Do unmet needs differ geographically for children with special health care needs?

Kimberly G. Fulda, Katandria L. Johnson, Kristen Hahn, Kristine Lykens

Research output: Contribution to journalArticlepeer-review

17 Scopus citations


The purpose of this study was to identify geographic differences in health indicators for children with special health care needs (CSHCN). It was hypothesized that geographic differences in unmet health care needs exist among CSHCN by region in the United States. Data were obtained from the National Survey of Children with Special Health Care Needs, 2005-2006. Nine variables representing unmet needs were analyzed by geographic region. The region with the highest percent of unmet needs was identified for each service. Logistic regression was utilized to determine differences by region after controlling for age, gender, ethnicity, race, federal poverty level, relationship of responder to child, insurance status, severity of condition, and size of household. A total of 40,723 CSHCN were represented. Crude analysis demonstrated that the greatest unmet need for routine preventive care, specialist care, prescription medications, physical/occupational/speech therapy, mental health care, and genetic counseling occurred in the West. The greatest unmet need for preventive dental care, respite care, and vision care occurred in the South. Significant differences between regions remained for six of the nine services after controlling for potential confounders. Geographic differences in unmet health care needs exist for CSHCN. Further delving into these differences provides valuable information for program and policy planning and development. Meeting the needs of CSHCN is important to reduce cost burden and improve quality of life for the affected child and care providers.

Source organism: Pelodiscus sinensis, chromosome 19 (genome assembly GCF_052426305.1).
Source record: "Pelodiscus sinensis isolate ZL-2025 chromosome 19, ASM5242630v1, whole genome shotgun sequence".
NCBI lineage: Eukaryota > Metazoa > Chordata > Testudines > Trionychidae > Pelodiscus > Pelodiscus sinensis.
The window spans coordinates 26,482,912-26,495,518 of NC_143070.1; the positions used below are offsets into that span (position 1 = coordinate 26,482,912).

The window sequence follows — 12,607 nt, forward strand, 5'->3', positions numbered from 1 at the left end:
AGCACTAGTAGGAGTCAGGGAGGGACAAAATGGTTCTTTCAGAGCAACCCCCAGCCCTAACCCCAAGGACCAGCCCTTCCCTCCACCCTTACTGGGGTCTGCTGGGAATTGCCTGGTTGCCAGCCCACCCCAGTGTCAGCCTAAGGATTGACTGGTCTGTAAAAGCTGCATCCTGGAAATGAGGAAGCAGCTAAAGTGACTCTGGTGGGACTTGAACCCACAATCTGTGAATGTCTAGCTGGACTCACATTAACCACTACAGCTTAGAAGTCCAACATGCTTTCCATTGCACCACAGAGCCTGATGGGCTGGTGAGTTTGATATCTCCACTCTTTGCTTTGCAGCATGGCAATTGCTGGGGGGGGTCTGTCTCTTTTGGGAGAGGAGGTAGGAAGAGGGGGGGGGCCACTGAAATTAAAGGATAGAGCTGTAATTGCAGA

Original languageEnglish
Pages (from-to)505-511
Number of pages7
JournalMaternal and Child Health Journal
Issue number3
StatePublished - 1 Apr 2013


  • Access to care
  • Adolescents
  • Children
  • Children with special health care needs
  • Health services research


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